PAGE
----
The original ‘Bond Vigilantes’ were the bond investors who reacted to authorities’ loose monetary or fiscal policies by forcing sovereign bond yields higher, thus punishing central banks or governments by increasing the cost of issuing further debt. Right now, the Bond Vigilantes are hunting around the world like a pack of wolves. Japan was the prey a few weeks ago (see recent blog comment here), but the winds have changed slightly and the wolves have caught a new scent. As the chart shows, the credit derivative market is implying that the risk of a Greek default in the next five years is about the same as the risk of a Russian default, and Greece is now deemed a higher risk credit than the Philippines (BB-), Colombia (BB+) or Panama (BB+). In fact this data is as at yesterday’s close, and Greek 5y CDS has today widened further to 182-87. At the beginning of November, 10 year Greek government bonds had an excess yield of 1.4% over German government bonds, and they now have an excess yield of over 1.7%.
It’s been known for a while that Greece has structural fiscal problems and unreliable statistics (in Trichet’s own words, there is a “problem with credibility”). The main issue facing Greece, however, is that neither the Greek authorities nor the Greek population seem prepared to do much about it. A new Greek government was voted in after the previous government lost the election that it itself called in an effort to win a mandate for its proposed package. In January this year, the Greek deficit was projected to be – 3.7%, but it’s been steadily revised upwards, to the point that the new government projects a 12.7% budget deficit for this year and 9.4% next year. The EC projects a more realistic deficit of 12.4% for 2010. (You may recall that a 3% budget deficit was originally an entry condition to join the Eurozone – it seems Greece has been fudging its budgets for a while).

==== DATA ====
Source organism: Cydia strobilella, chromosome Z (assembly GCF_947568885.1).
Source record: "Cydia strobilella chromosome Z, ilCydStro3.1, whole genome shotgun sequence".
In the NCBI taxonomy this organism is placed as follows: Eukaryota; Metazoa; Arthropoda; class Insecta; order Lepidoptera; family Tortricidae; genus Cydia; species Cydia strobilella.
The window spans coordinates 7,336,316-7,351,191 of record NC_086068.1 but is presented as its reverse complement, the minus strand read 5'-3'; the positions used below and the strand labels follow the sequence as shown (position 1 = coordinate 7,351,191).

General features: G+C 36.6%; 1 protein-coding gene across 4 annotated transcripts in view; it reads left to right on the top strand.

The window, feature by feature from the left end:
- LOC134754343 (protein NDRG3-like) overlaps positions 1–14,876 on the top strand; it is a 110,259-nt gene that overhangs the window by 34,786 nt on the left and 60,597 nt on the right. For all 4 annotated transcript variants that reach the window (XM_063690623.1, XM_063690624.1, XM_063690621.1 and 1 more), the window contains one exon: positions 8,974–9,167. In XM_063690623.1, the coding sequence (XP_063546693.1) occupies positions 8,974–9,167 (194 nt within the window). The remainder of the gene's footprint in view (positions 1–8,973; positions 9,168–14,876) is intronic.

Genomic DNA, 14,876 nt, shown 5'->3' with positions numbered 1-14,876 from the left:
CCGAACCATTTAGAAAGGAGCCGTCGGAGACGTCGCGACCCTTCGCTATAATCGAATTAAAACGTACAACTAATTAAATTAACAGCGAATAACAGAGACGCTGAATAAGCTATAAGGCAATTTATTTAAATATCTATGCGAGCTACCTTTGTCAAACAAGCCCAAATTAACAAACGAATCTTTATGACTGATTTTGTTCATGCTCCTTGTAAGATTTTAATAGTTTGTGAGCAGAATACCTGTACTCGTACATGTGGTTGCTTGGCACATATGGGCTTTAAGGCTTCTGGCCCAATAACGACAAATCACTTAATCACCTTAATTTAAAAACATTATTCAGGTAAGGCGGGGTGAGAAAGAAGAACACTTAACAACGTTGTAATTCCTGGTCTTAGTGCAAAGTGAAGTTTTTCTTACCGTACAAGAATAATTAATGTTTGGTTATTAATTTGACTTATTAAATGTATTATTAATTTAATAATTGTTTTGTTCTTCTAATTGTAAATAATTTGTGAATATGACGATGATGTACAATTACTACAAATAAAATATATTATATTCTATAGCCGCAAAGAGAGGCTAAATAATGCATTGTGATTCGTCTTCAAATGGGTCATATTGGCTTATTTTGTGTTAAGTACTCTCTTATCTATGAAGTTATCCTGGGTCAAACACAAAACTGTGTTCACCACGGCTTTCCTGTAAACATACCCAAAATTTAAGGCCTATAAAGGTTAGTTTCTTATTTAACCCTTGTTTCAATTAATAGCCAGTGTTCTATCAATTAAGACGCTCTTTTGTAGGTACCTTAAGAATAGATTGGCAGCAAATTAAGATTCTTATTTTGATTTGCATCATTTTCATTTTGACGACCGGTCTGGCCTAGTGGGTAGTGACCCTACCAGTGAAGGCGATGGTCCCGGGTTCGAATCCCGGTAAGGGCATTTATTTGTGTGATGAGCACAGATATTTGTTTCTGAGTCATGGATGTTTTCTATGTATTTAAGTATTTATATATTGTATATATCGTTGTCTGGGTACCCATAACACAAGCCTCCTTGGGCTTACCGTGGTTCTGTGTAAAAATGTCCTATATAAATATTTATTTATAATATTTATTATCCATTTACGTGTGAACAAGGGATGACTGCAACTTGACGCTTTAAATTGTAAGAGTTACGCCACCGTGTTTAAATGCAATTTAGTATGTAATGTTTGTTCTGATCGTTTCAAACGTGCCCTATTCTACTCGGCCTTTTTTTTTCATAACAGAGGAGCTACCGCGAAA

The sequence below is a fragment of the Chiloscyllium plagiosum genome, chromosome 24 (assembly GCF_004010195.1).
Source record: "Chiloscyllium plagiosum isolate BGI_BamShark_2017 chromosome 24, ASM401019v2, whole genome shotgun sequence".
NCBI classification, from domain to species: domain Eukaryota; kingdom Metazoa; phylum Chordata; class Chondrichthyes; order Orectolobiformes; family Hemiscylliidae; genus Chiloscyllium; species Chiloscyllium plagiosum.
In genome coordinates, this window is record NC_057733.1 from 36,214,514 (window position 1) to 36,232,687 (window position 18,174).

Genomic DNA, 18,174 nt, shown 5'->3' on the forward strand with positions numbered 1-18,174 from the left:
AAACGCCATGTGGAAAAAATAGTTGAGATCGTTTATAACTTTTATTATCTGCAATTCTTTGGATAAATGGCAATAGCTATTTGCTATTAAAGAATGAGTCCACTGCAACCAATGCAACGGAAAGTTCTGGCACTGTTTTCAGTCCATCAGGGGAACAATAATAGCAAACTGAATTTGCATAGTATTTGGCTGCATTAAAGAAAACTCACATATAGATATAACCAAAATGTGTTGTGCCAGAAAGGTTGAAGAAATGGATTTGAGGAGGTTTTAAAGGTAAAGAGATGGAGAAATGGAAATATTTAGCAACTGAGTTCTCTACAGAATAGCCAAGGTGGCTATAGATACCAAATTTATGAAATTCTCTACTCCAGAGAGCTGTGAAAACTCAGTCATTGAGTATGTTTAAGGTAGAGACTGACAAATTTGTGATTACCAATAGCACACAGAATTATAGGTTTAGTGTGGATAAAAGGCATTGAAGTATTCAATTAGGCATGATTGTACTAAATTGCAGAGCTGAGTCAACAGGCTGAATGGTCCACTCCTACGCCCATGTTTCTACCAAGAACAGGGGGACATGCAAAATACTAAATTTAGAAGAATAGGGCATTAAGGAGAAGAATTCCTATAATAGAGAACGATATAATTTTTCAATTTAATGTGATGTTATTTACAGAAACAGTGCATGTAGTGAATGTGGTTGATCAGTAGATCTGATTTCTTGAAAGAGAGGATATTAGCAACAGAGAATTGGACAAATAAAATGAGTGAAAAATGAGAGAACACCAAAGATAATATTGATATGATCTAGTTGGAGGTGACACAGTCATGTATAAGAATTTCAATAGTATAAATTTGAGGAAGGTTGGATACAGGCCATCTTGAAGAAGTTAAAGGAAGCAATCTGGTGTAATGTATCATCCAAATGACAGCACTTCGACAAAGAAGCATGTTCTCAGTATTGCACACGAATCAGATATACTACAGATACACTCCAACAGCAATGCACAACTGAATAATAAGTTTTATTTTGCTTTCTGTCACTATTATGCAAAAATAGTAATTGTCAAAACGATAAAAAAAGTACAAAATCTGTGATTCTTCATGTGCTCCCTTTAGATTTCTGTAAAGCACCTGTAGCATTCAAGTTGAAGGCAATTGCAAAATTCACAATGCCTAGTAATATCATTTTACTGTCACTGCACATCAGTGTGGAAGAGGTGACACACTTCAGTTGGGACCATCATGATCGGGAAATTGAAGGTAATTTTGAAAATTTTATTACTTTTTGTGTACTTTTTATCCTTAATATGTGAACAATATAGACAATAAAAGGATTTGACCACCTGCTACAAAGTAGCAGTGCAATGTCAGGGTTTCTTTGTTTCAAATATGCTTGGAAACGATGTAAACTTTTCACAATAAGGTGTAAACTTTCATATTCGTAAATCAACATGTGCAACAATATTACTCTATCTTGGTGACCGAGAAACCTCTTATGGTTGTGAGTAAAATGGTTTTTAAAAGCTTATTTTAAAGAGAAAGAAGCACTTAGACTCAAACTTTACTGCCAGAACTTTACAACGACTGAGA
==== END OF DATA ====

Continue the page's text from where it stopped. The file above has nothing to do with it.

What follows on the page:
Things have all properly kicked off in the last week couple of weeks. The European Commission highlighted that there has been a “lack of effective action” in Greece in sorting out its public finances, a statement that was probably a reaction to the less than credible budget put forward by the new government (increases in health, education and welfare spending, with little in the way of tax rises and spending cuts). Then last week it was rumoured that the Bank of Greece had advised Greek banks to sell part of their government bond holdings (officially denied), though it seems that they have asked Greek banks to be prudent and try to find alternative ways to fund themselves, as some of the extraordinary stimulus measures are being wound down. Investors are also concerned that Greek banks may find that Greek government bonds could become more expensive as collateral if further rating downgrades occur (the ECB has said that a haircut add-on will be applied to all assets rated below A-, which is where Greece is rated by Fitch and S&P, and Fitch has Greece on negative outlook). You can add into the mix the fact that the Greek economy is struggling versus its peers – unlike the Eurozone, which is out of recession, Greece is still in recession – and it becomes clear that the country is potentially facing a crisis.
If Greece doesn’t come up with effective measures in the next month, it will be given notice to take measures to remedy the situation under the Excessive Deficit Procedure (Maastricht Treaty). If it continues to misbehave, then it may face sanctions and the EC may require a non-interest bearing deposit (I’m not sure how effective these measures would be – will it help Greece’s problems if it starts getting fined as well?). Ultimately, though, it will be the bond vigilantes who move in for the kill, rather than the European authorities. This was echoed by the ECB’s Gonazales-Paramo last week, when he said that the debt markets will punish countries which don’t control fiscal deficits. And ‘punish’ is what the bond vigilantes are currently doing.